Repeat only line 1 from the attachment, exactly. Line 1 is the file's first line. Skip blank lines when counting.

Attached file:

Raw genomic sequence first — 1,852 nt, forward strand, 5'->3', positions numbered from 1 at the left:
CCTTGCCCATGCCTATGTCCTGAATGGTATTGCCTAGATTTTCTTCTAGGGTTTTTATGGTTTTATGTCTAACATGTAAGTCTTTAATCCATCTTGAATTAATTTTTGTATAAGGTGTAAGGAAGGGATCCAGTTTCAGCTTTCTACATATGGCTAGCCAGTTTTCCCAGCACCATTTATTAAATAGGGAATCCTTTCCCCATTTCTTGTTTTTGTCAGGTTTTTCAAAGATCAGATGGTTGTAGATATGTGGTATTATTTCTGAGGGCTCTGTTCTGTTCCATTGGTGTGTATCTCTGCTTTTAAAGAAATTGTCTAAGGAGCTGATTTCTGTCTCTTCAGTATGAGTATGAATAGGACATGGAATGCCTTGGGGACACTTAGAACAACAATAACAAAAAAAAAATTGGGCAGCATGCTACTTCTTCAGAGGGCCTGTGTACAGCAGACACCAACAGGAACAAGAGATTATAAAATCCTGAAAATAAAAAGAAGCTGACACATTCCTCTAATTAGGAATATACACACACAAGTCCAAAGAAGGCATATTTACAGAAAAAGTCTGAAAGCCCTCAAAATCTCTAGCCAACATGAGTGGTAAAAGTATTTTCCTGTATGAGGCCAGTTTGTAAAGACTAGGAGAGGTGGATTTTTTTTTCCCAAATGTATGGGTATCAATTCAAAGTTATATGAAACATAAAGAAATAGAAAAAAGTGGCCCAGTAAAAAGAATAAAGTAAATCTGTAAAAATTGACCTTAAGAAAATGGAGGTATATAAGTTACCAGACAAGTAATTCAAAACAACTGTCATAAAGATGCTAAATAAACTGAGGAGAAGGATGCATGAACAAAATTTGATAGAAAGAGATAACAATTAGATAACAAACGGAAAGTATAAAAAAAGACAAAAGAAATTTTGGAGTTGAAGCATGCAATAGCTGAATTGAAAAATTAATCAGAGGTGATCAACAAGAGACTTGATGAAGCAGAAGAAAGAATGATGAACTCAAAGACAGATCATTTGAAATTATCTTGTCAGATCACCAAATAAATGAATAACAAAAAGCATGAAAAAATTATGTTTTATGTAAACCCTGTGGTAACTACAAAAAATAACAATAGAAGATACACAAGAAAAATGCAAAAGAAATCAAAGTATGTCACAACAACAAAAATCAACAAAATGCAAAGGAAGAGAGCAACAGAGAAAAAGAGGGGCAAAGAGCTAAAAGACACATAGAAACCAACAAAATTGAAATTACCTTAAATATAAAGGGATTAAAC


Raw genomic sequence first — 1,852 nt, forward strand, 5'->3', positions numbered from 1 at the left: